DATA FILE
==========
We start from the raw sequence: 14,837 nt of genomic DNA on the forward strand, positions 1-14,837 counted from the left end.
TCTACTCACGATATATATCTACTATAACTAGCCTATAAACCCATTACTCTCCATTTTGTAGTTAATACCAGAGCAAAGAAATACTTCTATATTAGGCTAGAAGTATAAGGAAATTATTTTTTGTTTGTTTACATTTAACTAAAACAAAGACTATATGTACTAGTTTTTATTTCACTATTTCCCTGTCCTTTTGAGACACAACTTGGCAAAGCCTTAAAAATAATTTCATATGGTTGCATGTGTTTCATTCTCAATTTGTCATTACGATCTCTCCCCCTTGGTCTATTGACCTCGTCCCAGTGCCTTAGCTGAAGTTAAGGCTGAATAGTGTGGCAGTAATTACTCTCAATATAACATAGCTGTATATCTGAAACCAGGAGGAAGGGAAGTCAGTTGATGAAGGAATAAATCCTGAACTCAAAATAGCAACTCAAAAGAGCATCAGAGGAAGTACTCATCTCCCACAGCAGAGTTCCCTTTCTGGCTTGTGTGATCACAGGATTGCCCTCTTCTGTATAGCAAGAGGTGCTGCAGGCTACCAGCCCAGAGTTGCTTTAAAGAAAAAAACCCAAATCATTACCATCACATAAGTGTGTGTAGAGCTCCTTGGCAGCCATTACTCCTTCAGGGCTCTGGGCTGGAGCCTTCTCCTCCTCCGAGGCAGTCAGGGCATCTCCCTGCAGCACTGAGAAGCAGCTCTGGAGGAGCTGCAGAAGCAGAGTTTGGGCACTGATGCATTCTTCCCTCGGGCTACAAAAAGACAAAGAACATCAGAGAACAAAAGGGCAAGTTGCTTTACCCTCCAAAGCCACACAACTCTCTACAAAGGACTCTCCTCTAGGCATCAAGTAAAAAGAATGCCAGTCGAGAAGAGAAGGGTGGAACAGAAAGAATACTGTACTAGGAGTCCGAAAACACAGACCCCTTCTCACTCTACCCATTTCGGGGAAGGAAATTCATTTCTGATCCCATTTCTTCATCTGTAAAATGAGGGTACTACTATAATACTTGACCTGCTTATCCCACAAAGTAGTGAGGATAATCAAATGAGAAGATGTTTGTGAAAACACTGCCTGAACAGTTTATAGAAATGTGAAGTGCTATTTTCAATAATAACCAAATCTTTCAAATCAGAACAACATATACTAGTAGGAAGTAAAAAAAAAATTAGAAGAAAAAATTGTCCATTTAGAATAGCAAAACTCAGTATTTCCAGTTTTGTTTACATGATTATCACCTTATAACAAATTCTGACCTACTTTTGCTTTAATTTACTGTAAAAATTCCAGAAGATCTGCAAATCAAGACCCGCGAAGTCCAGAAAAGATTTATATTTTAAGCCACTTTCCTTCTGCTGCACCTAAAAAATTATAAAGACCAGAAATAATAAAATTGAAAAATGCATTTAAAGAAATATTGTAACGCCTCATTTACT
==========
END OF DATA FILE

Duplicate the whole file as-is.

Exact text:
We start from the raw sequence: 14,837 nt of genomic DNA on the forward strand, positions 1-14,837 counted from the left end.
TCTACTCACGATATATATCTACTATAACTAGCCTATAAACCCATTACTCTCCATTTTGTAGTTAATACCAGAGCAAAGAAATACTTCTATATTAGGCTAGAAGTATAAGGAAATTATTTTTTGTTTGTTTACATTTAACTAAAACAAAGACTATATGTACTAGTTTTTATTTCACTATTTCCCTGTCCTTTTGAGACACAACTTGGCAAAGCCTTAAAAATAATTTCATATGGTTGCATGTGTTTCATTCTCAATTTGTCATTACGATCTCTCCCCCTTGGTCTATTGACCTCGTCCCAGTGCCTTAGCTGAAGTTAAGGCTGAATAGTGTGGCAGTAATTACTCTCAATATAACATAGCTGTATATCTGAAACCAGGAGGAAGGGAAGTCAGTTGATGAAGGAATAAATCCTGAACTCAAAATAGCAACTCAAAAGAGCATCAGAGGAAGTACTCATCTCCCACAGCAGAGTTCCCTTTCTGGCTTGTGTGATCACAGGATTGCCCTCTTCTGTATAGCAAGAGGTGCTGCAGGCTACCAGCCCAGAGTTGCTTTAAAGAAAAAAACCCAAATCATTACCATCACATAAGTGTGTGTAGAGCTCCTTGGCAGCCATTACTCCTTCAGGGCTCTGGGCTGGAGCCTTCTCCTCCTCCGAGGCAGTCAGGGCATCTCCCTGCAGCACTGAGAAGCAGCTCTGGAGGAGCTGCAGAAGCAGAGTTTGGGCACTGATGCATTCTTCCCTCGGGCTACAAAAAGACAAAGAACATCAGAGAACAAAAGGGCAAGTTGCTTTACCCTCCAAAGCCACACAACTCTCTACAAAGGACTCTCCTCTAGGCATCAAGTAAAAAGAATGCCAGTCGAGAAGAGAAGGGTGGAACAGAAAGAATACTGTACTAGGAGTCCGAAAACACAGACCCCTTCTCACTCTACCCATTTCGGGGAAGGAAATTCATTTCTGATCCCATTTCTTCATCTGTAAAATGAGGGTACTACTATAATACTTGACCTGCTTATCCCACAAAGTAGTGAGGATAATCAAATGAGAAGATGTTTGTGAAAACACTGCCTGAACAGTTTATAGAAATGTGAAGTGCTATTTTCAATAATAACCAAATCTTTCAAATCAGAACAACATATACTAGTAGGAAGTAAAAAAAAAATTAGAAGAAAAAATTGTCCATTTAGAATAGCAAAACTCAGTATTTCCAGTTTTGTTTACATGATTATCACCTTATAACAAATTCTGACCTACTTTTGCTTTAATTTACTGTAAAAATTCCAGAAGATCTGCAAATCAAGACCCGCGAAGTCCAGAAAAGATTTATATTTTAAGCCACTTTCCTTCTGCTGCACCTAAAAAATTATAAAGACCAGAAATAATAAAATTGAAAAATGCATTTAAAGAAATATTGTAACGCCTCATTTACT